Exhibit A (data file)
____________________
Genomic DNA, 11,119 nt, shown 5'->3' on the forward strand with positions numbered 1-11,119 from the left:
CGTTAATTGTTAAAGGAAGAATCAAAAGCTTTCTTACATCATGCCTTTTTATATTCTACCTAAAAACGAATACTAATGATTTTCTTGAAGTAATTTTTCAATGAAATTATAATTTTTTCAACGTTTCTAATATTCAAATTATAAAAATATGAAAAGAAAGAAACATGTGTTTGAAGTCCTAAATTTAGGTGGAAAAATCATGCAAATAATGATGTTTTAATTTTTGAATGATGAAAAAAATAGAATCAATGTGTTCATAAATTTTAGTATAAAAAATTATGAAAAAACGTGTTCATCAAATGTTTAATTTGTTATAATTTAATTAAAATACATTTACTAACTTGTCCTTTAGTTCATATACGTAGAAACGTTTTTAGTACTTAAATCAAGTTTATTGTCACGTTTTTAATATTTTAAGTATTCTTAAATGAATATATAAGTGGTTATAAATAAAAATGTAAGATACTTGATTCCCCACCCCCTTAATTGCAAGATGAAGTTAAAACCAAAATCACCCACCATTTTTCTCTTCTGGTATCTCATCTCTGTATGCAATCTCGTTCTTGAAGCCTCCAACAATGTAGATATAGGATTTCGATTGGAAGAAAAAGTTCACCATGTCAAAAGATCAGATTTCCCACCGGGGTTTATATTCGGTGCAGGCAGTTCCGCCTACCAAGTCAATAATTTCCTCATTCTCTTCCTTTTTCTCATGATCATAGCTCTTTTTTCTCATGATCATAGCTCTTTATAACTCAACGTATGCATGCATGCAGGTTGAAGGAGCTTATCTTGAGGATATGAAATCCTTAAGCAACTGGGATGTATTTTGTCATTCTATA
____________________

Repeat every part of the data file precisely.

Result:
Genomic DNA, 11,119 nt, shown 5'->3' on the forward strand with positions numbered 1-11,119 from the left:
CGTTAATTGTTAAAGGAAGAATCAAAAGCTTTCTTACATCATGCCTTTTTATATTCTACCTAAAAACGAATACTAATGATTTTCTTGAAGTAATTTTTCAATGAAATTATAATTTTTTCAACGTTTCTAATATTCAAATTATAAAAATATGAAAAGAAAGAAACATGTGTTTGAAGTCCTAAATTTAGGTGGAAAAATCATGCAAATAATGATGTTTTAATTTTTGAATGATGAAAAAAATAGAATCAATGTGTTCATAAATTTTAGTATAAAAAATTATGAAAAAACGTGTTCATCAAATGTTTAATTTGTTATAATTTAATTAAAATACATTTACTAACTTGTCCTTTAGTTCATATACGTAGAAACGTTTTTAGTACTTAAATCAAGTTTATTGTCACGTTTTTAATATTTTAAGTATTCTTAAATGAATATATAAGTGGTTATAAATAAAAATGTAAGATACTTGATTCCCCACCCCCTTAATTGCAAGATGAAGTTAAAACCAAAATCACCCACCATTTTTCTCTTCTGGTATCTCATCTCTGTATGCAATCTCGTTCTTGAAGCCTCCAACAATGTAGATATAGGATTTCGATTGGAAGAAAAAGTTCACCATGTCAAAAGATCAGATTTCCCACCGGGGTTTATATTCGGTGCAGGCAGTTCCGCCTACCAAGTCAATAATTTCCTCATTCTCTTCCTTTTTCTCATGATCATAGCTCTTTTTTCTCATGATCATAGCTCTTTATAACTCAACGTATGCATGCATGCAGGTTGAAGGAGCTTATCTTGAGGATATGAAATCCTTAAGCAACTGGGATGTATTTTGTCATTCTATA